Mark, W., Glanville, R., Akeley, K., Kilgard, M.: Cg: a system for programming graphics hardware in a C-like language. ACM Transactions on Graphics 22, 896–907 (2003)CrossRefGoogle Scholar
  11. 11.
    Kessenich, J., Baldwin, D., Rost, R.: The OpenGL Shading Language (2004)Google Scholar
  12. 12.
    Stamatakis, A., Ludwig, T., Meier, H.: RAxML-III: A Fast Program for Maximum Likelihood-based Inference of Large Phylogenetic Trees. Bioinformatics 21, 456–463 (2005)CrossRefGoogle Scholar
  13. 13.
    Stamatakis, A.: An Efficient Program for phylogenetic Inference Using Simulated Annealing. In: Proceedings of IPDPS 2005, Denver, Colorado, USA (2005)Google Scholar
  14. 14.
    Felsenstein, J.: Evolutionary trees from DNA sequences: A maximum likelihood approach. Journal of Molecular Evolution 17, 368–376 (1981)CrossRefGoogle Scholar
  15. 15.
    Bader, D., Moret, B.M., Vawter, L.: Industrial Applications of High-Performance Computing for Phylogeny Reconstruction. In: Proceedings of SPIE ITCom: Commercial Applications for High-Performance Computing, Denver, Colorado, USA, pp. 159–168 (2001)Google Scholar
  16. 16.
    Gascuel, O.: BIONJ: An improved version of the NJ algorithm based on a simple model of sequence data. Molecular Biology and Evolution 14, 685–695 (1997)Google Scholar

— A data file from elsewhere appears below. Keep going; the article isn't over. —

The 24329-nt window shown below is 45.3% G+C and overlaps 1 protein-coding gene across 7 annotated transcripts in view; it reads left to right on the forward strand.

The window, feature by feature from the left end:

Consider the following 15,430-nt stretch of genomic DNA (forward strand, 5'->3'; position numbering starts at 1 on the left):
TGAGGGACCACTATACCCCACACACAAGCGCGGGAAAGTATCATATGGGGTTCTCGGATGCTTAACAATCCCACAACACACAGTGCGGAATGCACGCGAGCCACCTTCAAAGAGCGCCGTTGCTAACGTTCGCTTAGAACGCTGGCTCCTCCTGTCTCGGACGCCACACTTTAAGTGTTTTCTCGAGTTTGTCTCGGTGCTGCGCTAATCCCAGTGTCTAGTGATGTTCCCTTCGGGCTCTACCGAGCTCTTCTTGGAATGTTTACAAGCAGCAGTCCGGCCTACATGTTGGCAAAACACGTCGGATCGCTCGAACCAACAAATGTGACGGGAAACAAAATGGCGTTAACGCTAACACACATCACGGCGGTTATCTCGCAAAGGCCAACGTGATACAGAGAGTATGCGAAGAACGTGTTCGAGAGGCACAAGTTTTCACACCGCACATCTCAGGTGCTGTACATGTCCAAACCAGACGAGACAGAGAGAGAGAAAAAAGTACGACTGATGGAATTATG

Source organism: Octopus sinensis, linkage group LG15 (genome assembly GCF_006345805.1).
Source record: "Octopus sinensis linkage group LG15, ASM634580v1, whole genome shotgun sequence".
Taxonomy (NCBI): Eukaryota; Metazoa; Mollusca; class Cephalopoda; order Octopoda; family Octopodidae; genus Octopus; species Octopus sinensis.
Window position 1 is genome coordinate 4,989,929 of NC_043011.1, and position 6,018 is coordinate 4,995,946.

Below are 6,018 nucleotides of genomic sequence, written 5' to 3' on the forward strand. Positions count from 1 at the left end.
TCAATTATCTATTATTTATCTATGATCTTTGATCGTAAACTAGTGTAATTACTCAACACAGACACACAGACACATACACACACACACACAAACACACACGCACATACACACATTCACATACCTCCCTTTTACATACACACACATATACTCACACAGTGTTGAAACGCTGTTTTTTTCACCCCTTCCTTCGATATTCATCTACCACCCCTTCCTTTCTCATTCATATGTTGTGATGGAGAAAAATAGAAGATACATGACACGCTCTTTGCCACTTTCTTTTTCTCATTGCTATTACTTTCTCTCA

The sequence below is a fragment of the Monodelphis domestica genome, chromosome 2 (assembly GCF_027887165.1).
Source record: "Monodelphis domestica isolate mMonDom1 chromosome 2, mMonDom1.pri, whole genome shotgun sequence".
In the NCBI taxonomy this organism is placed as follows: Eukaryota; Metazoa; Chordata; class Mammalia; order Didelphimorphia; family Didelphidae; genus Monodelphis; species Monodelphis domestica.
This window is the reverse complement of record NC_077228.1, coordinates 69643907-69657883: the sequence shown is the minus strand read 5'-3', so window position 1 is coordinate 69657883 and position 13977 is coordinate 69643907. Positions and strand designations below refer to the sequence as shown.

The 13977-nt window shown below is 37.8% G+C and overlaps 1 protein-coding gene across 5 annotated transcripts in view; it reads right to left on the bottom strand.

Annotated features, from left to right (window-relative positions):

17. 17.
    Guindon, S., Gascuel, O.: A Simple, Fast, and Accurate Algorithm to Estimate Large Phylogenies by Maximum Likelihood. Systematic Biology 52, 696–704 (2003)CrossRefGoogle Scholar
  18. 18.
    Williams, T., Moret, B.M.: An Investigation of Phylogenetic Likelihood Methods. In: Proceedings of 3rd IEEE Symposium on Bioinformatics and Bioengineering (BIBE 2003), Bethesda, Maryland, USA (2003)Google Scholar
  19. 19.
    Stamatakis, A., Ludwig, T., Meier, H.: New Fast and Accurate Heuristics for Inference of Large Phylogenetic Trees. In: Proceedings of IPDPS 2004, Santa Fe, New Mexico, USA (2004)Google Scholar
  20. 20.
    Stamatakis, A., Ott, M., Ludwig, T.: RAxML-OMP: An Efficient Program for Phylogenetic Inference on SMPs. In: Malyshkin, V.E. (ed.) PaCT 2005. LNCS, vol. 3606, pp. 288–302. Springer, Heidelberg (2005) Preprint available on-line at CrossRefGoogle Scholar
  21. 21.
    Intel: IA-32 Intel Architecture: Software Developers Manual. Volume 3 of System Programming Guide. Intel (2003)Google Scholar
  22. 22.
    Trancoso, P., Charalambous, M.: Exploring Graphics Processor Performance for General Purpose Applications. In: Proceedings of the Euromicro Symposium on Digital System Design, Architectures, Methods and Tools, DSD 2005 (2005)Google Scholar
  23. 23.
    NVIDIA: NVIDIA GeForce FX: Performance (2005),
  24. 24.
    TechPowerUp: GPU Database (2005),
  25. 25.
    PriceWatch: Price Comparison Search Engine (2005),
  26. 26.
    Tscheblockov, T.: Power Consumption of Contemporary Graphics Accelerators (2004),

Copyright information

© Springer-Verlag Berlin Heidelberg 2005

Authors and Affiliations

  • Maria Charalambous
    • 1
  • Pedro Trancoso
    • 1
  • Alexandros Stamatakis
    • 2
  1. 1.Department of Computer ScienceUniversity of CyprusNicosiaCyprus
  2. 2.Institute of Computer ScienceFoundation for Research and Technology-HellasHeraklion, CreteGreece

Personalised recommendations